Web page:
Kaelin felt completely helpless as she watched her friends fading away. She didn’t know what to say to them, and she was too weak to do anything much. All she could do was be present, and she didn’t know how her mere presence could do anything when her words and actions failed her entirely. She sat on Geppetto’s shoulder, but couldn’t help with his work. She listened to Jiminy, but couldn’t give advice. She was supposed to be the strong one, but she cried as much as Geppetto and broke down as often as Jiminy.

            One night, overcome with frustration at her helplessness, Kaelin chewed through the puppets’ strings. The puppets—which seemed to cause Geppetto and Jiminy so much grief. She hated them. But Francesco blamed Geppetto and was angry with him. Kaelin, under solemn orders from Geppetto not to speak in front of other people, was unable to defend him. Geppetto falsely confessed to clipping the strings, keeping his “pet mouse” from getting in trouble, but later he was angry with Kaelin. Understanding that Kaelin only wanted to help, his anger melted into confusion, which again melted into tears. Kaelin felt she had made a horrible mistake. However awful doing nothing was, it was better than doing something.

            One winter, when Geppetto was 22 years old, Francesco’s heart failed, and he died. It was expected. From the day they met, Francesco had been training Geppetto to take over the workshop when he died. He had been very old even then, and Geppetto was an investment in his trade. During those four years, Francesco had grown rapidly weaker, and this winter was harsh. Despite all these warning signs, Francesco’s death came as a terrible shock to Geppetto. He had begun to think of the old man as an odd father or grandfather, so losing him was, in a way, like losing his parents all over again.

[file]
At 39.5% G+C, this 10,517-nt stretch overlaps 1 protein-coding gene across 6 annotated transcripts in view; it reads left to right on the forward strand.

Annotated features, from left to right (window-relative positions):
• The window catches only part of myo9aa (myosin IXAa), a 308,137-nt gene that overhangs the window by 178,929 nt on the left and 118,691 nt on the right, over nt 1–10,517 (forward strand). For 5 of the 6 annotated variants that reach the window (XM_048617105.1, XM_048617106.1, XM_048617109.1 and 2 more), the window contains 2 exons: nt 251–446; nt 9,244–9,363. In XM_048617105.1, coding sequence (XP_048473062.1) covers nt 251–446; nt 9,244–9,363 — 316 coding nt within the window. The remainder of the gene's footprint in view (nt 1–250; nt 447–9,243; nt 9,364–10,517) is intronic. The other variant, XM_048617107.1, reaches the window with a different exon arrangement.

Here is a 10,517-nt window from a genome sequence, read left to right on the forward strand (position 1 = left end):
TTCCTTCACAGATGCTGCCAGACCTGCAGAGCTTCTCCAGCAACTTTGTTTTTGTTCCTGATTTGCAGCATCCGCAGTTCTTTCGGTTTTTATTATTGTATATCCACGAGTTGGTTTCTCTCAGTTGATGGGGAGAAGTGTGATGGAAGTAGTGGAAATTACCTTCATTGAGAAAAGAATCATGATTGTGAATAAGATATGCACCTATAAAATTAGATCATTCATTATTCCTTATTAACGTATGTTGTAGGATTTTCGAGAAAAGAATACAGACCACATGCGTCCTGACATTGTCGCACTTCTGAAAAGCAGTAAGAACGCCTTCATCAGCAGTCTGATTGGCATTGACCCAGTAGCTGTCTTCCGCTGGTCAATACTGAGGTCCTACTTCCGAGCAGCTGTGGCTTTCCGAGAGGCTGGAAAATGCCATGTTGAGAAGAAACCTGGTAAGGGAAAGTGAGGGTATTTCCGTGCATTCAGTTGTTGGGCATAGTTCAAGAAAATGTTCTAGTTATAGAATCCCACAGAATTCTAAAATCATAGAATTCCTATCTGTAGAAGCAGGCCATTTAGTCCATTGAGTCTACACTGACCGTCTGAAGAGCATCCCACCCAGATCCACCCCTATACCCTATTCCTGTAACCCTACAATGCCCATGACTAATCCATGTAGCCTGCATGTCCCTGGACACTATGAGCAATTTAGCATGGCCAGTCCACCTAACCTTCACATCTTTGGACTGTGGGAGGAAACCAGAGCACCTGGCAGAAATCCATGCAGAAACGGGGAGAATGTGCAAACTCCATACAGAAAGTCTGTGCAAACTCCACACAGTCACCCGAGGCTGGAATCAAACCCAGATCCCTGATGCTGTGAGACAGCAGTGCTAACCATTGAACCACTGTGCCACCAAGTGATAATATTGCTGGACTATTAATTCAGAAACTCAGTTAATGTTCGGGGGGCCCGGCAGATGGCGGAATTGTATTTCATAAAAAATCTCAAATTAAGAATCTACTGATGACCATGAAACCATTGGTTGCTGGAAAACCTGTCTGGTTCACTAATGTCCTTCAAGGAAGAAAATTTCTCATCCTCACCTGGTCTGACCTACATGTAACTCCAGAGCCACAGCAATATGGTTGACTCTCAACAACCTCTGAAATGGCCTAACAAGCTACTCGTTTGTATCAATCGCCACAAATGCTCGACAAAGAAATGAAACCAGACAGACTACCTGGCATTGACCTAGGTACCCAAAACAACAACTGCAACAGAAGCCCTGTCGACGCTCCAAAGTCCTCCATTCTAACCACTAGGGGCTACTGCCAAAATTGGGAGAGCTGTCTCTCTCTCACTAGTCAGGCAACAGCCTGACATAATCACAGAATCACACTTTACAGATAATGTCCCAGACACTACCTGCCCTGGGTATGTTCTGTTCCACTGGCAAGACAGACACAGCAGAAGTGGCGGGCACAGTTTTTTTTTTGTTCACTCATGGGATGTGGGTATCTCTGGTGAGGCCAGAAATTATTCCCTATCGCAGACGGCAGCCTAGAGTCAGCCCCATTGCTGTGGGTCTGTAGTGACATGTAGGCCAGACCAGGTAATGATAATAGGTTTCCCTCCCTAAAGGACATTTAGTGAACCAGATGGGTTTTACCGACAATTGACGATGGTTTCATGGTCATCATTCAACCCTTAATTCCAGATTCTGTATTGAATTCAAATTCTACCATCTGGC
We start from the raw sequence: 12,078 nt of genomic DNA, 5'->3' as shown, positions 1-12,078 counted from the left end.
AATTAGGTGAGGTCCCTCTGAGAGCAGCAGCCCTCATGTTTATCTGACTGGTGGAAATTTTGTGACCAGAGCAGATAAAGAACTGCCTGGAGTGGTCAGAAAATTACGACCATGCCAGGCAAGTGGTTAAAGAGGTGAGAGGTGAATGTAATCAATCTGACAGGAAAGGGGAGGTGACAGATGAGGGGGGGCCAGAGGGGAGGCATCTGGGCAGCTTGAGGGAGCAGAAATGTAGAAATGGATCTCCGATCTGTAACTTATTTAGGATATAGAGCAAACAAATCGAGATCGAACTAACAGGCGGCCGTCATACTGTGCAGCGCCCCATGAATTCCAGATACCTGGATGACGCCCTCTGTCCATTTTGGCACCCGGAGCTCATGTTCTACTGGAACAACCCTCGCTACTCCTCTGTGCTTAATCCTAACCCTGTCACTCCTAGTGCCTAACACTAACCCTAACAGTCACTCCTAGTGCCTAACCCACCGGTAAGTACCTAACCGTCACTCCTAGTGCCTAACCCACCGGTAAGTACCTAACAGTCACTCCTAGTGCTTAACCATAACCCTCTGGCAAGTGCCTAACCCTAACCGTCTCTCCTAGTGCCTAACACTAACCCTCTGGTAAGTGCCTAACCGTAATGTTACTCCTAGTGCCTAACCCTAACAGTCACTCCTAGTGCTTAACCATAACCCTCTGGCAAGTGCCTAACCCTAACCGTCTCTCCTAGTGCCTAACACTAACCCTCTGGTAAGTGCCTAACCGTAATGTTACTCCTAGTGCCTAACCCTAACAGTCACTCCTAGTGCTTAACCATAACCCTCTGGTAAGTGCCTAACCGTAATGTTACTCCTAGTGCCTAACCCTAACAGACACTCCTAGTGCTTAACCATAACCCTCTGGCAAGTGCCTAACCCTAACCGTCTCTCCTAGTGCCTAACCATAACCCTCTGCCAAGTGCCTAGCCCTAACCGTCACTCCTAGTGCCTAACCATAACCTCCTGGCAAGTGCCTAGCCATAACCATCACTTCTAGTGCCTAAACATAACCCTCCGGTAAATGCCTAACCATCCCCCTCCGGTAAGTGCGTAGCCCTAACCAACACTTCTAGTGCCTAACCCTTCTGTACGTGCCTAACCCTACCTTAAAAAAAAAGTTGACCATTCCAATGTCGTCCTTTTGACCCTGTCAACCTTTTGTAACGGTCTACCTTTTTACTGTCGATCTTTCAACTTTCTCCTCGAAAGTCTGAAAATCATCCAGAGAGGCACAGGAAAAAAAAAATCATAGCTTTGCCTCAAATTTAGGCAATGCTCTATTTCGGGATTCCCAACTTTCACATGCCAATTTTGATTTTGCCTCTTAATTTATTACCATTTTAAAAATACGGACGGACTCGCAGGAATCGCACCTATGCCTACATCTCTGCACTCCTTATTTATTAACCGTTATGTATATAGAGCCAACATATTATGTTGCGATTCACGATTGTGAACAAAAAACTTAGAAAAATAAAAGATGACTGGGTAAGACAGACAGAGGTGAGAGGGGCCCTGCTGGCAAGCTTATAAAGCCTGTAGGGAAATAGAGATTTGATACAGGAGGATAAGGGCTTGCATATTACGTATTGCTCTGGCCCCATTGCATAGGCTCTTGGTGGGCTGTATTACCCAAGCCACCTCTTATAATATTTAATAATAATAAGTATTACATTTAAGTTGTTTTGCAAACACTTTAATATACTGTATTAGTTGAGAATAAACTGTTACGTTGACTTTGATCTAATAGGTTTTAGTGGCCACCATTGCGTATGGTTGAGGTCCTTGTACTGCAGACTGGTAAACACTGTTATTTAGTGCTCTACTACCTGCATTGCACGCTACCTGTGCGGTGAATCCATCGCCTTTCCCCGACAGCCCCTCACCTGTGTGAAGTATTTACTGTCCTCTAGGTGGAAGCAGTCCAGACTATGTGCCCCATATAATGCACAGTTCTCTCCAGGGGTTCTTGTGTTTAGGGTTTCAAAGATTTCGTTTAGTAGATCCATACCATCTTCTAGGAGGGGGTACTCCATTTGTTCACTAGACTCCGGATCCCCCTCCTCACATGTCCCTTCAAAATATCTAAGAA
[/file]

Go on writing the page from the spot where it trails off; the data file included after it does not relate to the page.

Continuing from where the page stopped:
Taking over the workshop, however, came quite naturally to Geppetto. Because of Francesco’s failing health, he had already taken over most of the responsibilities. All that was left was to claim ownership. That was quite easy to do, since Francesco’s will contained only two sentences: “Give the workshop to Geppetto. And don’t squabble.” The will made Geppetto laugh with tears in his eyes—it was so like Francesco. Once he had ownership of the workshop, however, he burned all the puppets. Though he hated them and wanted to get rid of them, he couldn’t watch as they burned. Something about it was like burning his parents, and that was too horrifying to think of.